Looking down on Liverpool


Yesterday we went over to Liverpool for a day out on a reasonably sunny Sunday on a Bank Holiday weekend. While we were there, we decided to go up the St John’s Beacon (or, Radio City Tower as it’s known these days). The tower, which was built in the late 60’s, originally had a rotating restaurant at the top and the observation deck was in the open air on top of that. It was closed in 1983 and was unoccupied for a number of years. It was refurbished between 1998  and 2000 adding an additional floor where the outside observation deck used to be, re-opening as the studios of Radio City, the local commercial radio station. An indoor observation deck was opened to the public in 2012. On a good day like yesterday it affords great views over the city.


I’d been up before – 37 years ago when I was at University in the city. It was a bit different in those days. I remember stating outside in the open air and looking over a city that was much more depressed than today. there’s been a lot of development since then when the Albert Dock was deserted and dilapidated, Liverpool One wasn’t even a twinkle in the eye of the Duke of Westminster and the new buildings to the north of the city centre and near the University didn’t exist.

This is the view of the tower from St John’s Garden behind St George’s Hall. For a short while the sunlight was illuminating the bottom half of the tower making it appear to glow against the grey sky. The photograph doesn’t fully capture the effect.


Some views from the top of the tower.

Looking down over the developments during the city’s “golden age” during the Victorian period – St George’s Hall, the “World Museum”, Library, Walker Art Gallery ad Crown Court.


A couple of shots out over towards the pier head and the “Three Graces” and the Albert Dock



The Catholic cathedral with my old University behind.


The Anglican Cathedral


Looking over the city out towards the sea


The Museum of Liverpool


We visited the Museum of Liverpool on Easter Monday. Our main motivation was to view the exhibition of paintings by Beryl Bainbridge that’s showing there until the end of April, but we also wanted to have a look round the main exhibits. The Museum is located at the end of “Mann Island” between the Albert Dock and the “Three Graces” at the Pier Head and opened in 2011. It’s located in a purpose built, very modern building designed by Danish architects 3XN.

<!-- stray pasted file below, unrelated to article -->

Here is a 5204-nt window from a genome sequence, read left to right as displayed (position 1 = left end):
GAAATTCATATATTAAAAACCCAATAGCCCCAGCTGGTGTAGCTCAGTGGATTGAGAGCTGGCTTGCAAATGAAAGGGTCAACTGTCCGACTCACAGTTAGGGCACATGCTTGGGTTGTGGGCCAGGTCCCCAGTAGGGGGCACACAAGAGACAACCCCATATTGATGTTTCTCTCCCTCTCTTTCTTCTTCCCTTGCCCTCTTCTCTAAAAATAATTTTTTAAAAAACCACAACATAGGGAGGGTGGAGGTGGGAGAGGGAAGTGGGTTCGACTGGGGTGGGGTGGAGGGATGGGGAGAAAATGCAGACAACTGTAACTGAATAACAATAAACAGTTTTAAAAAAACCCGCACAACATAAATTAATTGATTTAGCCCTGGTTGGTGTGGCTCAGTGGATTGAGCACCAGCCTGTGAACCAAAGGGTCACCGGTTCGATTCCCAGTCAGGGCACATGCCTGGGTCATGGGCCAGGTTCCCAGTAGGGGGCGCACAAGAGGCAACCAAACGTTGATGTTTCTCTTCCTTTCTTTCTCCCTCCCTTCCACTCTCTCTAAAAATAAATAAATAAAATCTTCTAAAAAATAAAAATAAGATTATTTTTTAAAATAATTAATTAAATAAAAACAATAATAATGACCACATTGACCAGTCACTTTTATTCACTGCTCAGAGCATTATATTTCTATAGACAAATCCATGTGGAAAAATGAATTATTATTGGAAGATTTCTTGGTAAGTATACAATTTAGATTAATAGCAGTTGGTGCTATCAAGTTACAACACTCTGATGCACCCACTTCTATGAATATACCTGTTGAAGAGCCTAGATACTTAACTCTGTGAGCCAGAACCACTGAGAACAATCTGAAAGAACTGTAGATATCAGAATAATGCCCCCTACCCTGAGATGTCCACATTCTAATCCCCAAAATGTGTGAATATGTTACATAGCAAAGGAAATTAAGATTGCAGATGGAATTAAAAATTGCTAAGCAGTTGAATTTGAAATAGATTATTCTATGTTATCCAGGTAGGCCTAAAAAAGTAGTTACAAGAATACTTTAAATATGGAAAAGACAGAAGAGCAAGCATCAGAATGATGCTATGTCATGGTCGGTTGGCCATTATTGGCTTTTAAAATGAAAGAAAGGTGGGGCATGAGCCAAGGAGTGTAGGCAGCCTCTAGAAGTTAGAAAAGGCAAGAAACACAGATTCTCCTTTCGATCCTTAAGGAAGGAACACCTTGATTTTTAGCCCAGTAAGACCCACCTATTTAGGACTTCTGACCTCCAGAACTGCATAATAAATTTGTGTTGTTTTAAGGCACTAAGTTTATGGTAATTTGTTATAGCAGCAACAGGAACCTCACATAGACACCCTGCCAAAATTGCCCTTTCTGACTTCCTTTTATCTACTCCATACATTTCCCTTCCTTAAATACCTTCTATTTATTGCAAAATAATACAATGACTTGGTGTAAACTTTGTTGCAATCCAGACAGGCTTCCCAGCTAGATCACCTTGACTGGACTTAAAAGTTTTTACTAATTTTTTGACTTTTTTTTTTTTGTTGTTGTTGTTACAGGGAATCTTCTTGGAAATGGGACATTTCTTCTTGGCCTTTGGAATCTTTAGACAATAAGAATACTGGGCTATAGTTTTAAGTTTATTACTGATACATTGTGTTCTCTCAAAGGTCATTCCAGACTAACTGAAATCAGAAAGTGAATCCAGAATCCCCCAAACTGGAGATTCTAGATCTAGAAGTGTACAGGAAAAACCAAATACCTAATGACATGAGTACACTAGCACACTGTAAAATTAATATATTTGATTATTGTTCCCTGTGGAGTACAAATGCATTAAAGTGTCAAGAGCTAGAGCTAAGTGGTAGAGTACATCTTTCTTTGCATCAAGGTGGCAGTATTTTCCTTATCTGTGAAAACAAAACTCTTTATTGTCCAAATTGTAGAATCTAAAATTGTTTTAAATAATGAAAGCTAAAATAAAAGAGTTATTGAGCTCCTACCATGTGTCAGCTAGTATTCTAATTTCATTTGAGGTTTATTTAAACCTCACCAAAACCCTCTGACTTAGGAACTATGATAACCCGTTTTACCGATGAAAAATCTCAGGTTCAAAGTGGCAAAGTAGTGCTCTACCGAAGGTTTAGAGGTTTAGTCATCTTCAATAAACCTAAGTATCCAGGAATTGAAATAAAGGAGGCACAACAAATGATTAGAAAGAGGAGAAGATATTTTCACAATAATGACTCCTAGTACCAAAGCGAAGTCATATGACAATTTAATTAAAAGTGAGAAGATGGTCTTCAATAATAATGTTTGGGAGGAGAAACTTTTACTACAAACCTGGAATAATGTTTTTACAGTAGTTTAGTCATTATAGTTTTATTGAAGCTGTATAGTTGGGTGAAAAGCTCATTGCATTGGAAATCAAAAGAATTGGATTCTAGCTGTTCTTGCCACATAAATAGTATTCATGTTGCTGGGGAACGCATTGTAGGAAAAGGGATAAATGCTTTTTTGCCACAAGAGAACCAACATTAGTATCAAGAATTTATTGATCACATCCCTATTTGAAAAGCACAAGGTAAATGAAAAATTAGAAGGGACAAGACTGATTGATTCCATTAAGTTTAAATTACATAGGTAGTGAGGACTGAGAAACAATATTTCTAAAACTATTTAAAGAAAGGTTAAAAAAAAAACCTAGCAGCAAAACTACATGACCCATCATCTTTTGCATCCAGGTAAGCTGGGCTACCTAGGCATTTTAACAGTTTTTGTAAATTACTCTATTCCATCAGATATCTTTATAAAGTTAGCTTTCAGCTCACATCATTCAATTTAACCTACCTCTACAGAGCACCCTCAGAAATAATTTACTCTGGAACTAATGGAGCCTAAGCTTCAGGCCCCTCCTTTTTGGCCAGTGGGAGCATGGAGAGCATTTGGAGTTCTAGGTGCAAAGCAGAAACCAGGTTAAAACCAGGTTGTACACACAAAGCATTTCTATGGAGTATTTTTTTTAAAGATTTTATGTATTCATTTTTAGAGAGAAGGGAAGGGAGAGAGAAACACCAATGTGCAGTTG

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Picture source: Wikipedia

Although the Museum has been open for about 18 months, it’s the first time we’d visited. The displays cover four main themes: The Great Port and Global City, on the ground floor and People’s Republic and Wondrous Place on the Second Floor. There are three other displays on the first floor. History Detectives covers the history and archaeology of Liverpool. The City Soldiers gallery tells the story of the King’s Regiment and there was also a very interesting display about the old Liverpool Overhead Railway. A couple of film shows, one about the Beatles and another about Liverpool’s football heritage, were also shown at regular intervals in the Wondrous Place Gallery and there were activities taking place throughout the day for children.

The displays covered a lot of ground between them so were, inevitably, rather superficial. But I guess that couldn’t be avoided. If they whetted visitors’ appetites and made them want to find out more about the history of the city, then I think the Museum will have served it’s purpose well.

The highlights for me included the bronze cast made of local gymnast Beth Tweddle’s body which was displayed in the entrance hall


the Lion, a locomotive from the Manchester Liverpool railway (made in 1838)

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the exhibition about the old Liverpool Overhead Railway, which seemed to be particularly popular with older visitors from Liverpool


the large scale model of Lutyens’ original design for Liverpool’s Catholic cathedral, which is very different from the every modern structure that was built in the 1960’s


the stained glass map of Merseyside


the sculptures of ‘The Builder’ and ‘The Architect’ taken from the entrance archways of the Gerard Gardens flats, Hunter Street, which had been built in the 1930s, when they were demolished


which were very characteristic of the 1930’s and reminded us of the sculptures of Eric Gill,

the Liverpool Cityscape by Ben Johnson, commissioned to create The Liverpool Cityscape for the city’s year as European Capital of Culture year in 2008, which we’d previously seen displayed in the Walker Art Gallery


Chris Boardman’s yellow jersey from the Tour de France, Olympic medal and other memorabilia


the various music related displays


the mural on the wall just outside the Wondrous Place gallery, which was inspired by the Super Star Fucker Andy Warhol Text Painting, by Peter Davies which won the John Moore’s painting prize in 2002 and is displayed in the Walker Art Gallery


The views from the large windows at each end of the building from the 2nd floor over the Pier head at one end and the Albert Dock at the other were very good and worth the visit to the museum for that alone.




There was a lot to see and time constraints meant that we weren’t able to visit all the displays, so we missed out on the Global City and the two film shows, both of which I’d have liked to have seen. I’d also have liked to spent more time looking round the building itself. So another visit will be on the cards for the near future.